Coronavirus Update – 18 March 2020

New information about coronavirus-related travel restrictions has been posted since this was written. Please reload the home page of the blog for the latest update.

Since I wrote the last Coronavirus Update at the end of February, I – and I’m sure most of you – had no idea the severity of the pandemic would reach where it is today. I want to take a moment to update you on the current issues regarding travel to Japan.

Should you travel to Japan right now? The number of new cases have slowed in Japan in recent days, and there are few travel advisories to Japan because the country has taken very aggressive steps to contain the outbreak. Nevertheless, other countries and regions may have their own views – not only on Japan, but on global travel in general. Some, like the United States, are suggesting that all travelers reconsider leaving their home country. Others, like Australia, simply say to do not travel.

My opinion at this point is to reconsider any non-essential travel. In other words, if traveling as a tourist, wait until the worst of this has passed before visiting Japan.

The information below is accurate, to the best of my knowledge, at the time of publication (Afternoon of March 18, 2020, Eastern Time) and is subject to the site-wide disclaimer.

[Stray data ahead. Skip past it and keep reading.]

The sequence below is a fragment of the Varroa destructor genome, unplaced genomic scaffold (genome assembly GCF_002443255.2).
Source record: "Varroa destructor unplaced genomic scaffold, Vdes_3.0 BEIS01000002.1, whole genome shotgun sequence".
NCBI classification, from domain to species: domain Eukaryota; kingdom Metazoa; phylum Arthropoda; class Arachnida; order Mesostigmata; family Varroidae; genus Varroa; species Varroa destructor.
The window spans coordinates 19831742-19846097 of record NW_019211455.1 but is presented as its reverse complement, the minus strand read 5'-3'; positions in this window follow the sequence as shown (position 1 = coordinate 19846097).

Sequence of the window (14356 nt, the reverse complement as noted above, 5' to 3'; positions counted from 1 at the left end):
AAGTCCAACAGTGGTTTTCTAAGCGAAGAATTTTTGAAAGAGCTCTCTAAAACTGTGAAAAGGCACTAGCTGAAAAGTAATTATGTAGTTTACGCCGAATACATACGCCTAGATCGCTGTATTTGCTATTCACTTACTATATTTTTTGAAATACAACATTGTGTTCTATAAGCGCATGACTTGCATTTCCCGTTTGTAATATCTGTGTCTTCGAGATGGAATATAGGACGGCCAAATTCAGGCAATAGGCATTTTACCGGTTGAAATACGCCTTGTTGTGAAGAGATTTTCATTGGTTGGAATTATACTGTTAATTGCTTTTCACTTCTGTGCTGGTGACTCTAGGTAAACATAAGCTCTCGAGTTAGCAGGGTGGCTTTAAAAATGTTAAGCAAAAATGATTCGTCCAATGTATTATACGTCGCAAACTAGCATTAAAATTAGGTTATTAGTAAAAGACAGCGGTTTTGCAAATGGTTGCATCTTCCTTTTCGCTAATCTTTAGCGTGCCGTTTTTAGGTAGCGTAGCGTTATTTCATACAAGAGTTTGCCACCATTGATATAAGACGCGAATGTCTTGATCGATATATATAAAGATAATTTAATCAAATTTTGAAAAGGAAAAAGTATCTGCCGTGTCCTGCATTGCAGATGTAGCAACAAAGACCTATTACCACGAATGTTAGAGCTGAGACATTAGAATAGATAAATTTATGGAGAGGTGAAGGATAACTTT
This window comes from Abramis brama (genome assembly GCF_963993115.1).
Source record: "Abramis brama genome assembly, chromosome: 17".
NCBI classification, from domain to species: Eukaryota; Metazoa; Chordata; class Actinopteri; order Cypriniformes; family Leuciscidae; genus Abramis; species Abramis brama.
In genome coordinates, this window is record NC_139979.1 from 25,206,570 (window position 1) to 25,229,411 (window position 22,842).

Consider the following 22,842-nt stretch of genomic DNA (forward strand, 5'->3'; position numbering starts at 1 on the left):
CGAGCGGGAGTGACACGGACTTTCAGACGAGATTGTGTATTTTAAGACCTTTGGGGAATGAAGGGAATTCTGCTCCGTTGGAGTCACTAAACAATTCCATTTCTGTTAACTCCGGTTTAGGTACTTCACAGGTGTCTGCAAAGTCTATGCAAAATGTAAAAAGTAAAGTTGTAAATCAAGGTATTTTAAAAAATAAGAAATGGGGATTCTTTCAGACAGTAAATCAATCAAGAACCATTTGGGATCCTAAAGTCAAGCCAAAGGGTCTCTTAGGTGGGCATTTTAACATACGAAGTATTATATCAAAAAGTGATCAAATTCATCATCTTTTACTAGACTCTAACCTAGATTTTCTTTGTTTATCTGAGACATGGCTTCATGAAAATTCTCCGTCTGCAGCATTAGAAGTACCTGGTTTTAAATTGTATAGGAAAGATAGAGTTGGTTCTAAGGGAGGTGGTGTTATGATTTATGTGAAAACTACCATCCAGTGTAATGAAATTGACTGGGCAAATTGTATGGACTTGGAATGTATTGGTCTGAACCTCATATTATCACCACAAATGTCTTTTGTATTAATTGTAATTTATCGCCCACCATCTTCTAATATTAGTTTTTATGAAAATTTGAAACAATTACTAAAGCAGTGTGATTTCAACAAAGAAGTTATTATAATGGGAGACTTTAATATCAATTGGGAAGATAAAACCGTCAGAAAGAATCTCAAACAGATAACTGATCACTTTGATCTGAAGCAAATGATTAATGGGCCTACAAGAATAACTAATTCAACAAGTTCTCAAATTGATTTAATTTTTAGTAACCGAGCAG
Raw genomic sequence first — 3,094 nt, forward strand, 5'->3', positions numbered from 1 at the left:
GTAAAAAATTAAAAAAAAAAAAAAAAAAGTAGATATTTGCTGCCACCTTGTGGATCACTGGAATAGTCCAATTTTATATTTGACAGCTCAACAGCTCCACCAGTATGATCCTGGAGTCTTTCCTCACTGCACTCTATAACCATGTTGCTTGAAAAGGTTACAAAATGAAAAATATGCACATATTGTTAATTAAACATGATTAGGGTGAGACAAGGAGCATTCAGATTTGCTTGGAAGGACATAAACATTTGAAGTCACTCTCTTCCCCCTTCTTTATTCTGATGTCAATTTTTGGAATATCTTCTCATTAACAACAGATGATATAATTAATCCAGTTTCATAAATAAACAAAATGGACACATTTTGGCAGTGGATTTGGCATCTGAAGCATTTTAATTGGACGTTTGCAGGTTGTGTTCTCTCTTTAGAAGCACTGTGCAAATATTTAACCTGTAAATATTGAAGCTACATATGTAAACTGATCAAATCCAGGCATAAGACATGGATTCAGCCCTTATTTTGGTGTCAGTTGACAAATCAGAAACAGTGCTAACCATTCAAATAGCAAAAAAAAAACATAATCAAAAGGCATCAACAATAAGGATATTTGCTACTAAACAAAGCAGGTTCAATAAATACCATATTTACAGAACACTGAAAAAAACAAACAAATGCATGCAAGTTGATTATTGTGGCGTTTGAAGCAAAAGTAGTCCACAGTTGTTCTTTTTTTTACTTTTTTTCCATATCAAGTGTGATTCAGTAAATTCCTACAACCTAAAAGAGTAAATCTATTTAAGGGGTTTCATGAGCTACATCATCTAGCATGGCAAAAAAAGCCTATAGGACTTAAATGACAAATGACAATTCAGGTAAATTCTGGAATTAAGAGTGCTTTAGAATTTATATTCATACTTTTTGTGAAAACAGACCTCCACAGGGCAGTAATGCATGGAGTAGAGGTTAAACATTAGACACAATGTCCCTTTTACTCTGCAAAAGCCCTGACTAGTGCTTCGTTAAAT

Japan has instituted (or will be implementing) strict border controls barring travel into Japan from certain parts of the world aside from exceptional circumstances.

The Japan National Tourist Organization’s page on the coronavirus has an up-to-date list on the regions in the world from which entry is restricted. As of the time of writing, this includes portions of China, Iran, Italy, South Korea, Spain and Switzerland, and for all of Iceland and San Marino. Also, anyone holding a Chinese passport from Hubei and Zhejiang are included in the restrictions.

In addition, those arriving from certain parts of the world are being asked to voluntarily self-quarantine for 14 days and avoid using public transportation. As of the time of this writing, this includes all arrivals from China, Macau, Hong Kong and South Korea. As of March 21, 2020, the self-quarantine requests will expand to include most of Europe. This includes all arrivals from the Schengen Area countries and regions, plus Ireland and the United Kingdom. All arrivals from Egypt and Iran will also be asked to self-quarantine. Visas issued by Japan for arrivals from these areas have been cancelled as of the effective date of the quarantine, including some with visa exemptions.

Effective March 26, 2020, all arrivals from the United States are requested to self-quarantine. However, per the JNTO, visa arrangements from the United States are not affected.

You may also wish to consider that there are some countries and regions that have issued entry restrictions for those who have visited Japan in the last 14 days, or for any international travel. For example, Taiwan and Malaysia have decided to ban the entry of all foreign nationals in recent days.

The Japanese government continues to request that public gatherings and events be cancelled, postponed or scaled back. This means that many tourists sites in Japan are subject to closure or reduced hours. Group tours and events such as public conventions, religious services and concerts may be subject to cancellation or alteration.

Here are some preventative actions you can take for your health, as suggested by the CDC: